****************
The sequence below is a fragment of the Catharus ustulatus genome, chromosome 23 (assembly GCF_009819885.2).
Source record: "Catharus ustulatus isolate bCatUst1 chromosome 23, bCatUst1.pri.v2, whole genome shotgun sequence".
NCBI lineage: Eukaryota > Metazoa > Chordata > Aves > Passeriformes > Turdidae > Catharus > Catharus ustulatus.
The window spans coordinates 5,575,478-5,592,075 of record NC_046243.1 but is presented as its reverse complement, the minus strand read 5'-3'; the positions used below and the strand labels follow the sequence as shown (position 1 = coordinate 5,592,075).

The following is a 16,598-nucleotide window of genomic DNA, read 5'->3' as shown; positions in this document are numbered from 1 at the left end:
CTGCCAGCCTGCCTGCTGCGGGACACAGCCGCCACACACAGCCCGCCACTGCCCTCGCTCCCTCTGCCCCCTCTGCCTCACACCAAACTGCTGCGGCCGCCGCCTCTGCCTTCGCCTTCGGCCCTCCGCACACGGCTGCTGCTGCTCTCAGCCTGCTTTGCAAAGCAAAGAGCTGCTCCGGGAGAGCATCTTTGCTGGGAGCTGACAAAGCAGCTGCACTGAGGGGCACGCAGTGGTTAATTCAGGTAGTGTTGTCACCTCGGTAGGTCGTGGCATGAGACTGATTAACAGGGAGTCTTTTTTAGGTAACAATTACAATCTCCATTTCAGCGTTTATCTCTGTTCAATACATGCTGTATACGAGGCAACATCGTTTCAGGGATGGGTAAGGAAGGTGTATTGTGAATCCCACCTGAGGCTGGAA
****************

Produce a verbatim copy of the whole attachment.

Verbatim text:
The sequence below is a fragment of the Catharus ustulatus genome, chromosome 23 (assembly GCF_009819885.2).
Source record: "Catharus ustulatus isolate bCatUst1 chromosome 23, bCatUst1.pri.v2, whole genome shotgun sequence".
NCBI lineage: Eukaryota > Metazoa > Chordata > Aves > Passeriformes > Turdidae > Catharus > Catharus ustulatus.
The window spans coordinates 5,575,478-5,592,075 of record NC_046243.1 but is presented as its reverse complement, the minus strand read 5'-3'; the positions used below and the strand labels follow the sequence as shown (position 1 = coordinate 5,592,075).

The following is a 16,598-nucleotide window of genomic DNA, read 5'->3' as shown; positions in this document are numbered from 1 at the left end:
CTGCCAGCCTGCCTGCTGCGGGACACAGCCGCCACACACAGCCCGCCACTGCCCTCGCTCCCTCTGCCCCCTCTGCCTCACACCAAACTGCTGCGGCCGCCGCCTCTGCCTTCGCCTTCGGCCCTCCGCACACGGCTGCTGCTGCTCTCAGCCTGCTTTGCAAAGCAAAGAGCTGCTCCGGGAGAGCATCTTTGCTGGGAGCTGACAAAGCAGCTGCACTGAGGGGCACGCAGTGGTTAATTCAGGTAGTGTTGTCACCTCGGTAGGTCGTGGCATGAGACTGATTAACAGGGAGTCTTTTTTAGGTAACAATTACAATCTCCATTTCAGCGTTTATCTCTGTTCAATACATGCTGTATACGAGGCAACATCGTTTCAGGGATGGGTAAGGAAGGTGTATTGTGAATCCCACCTGAGGCTGGAA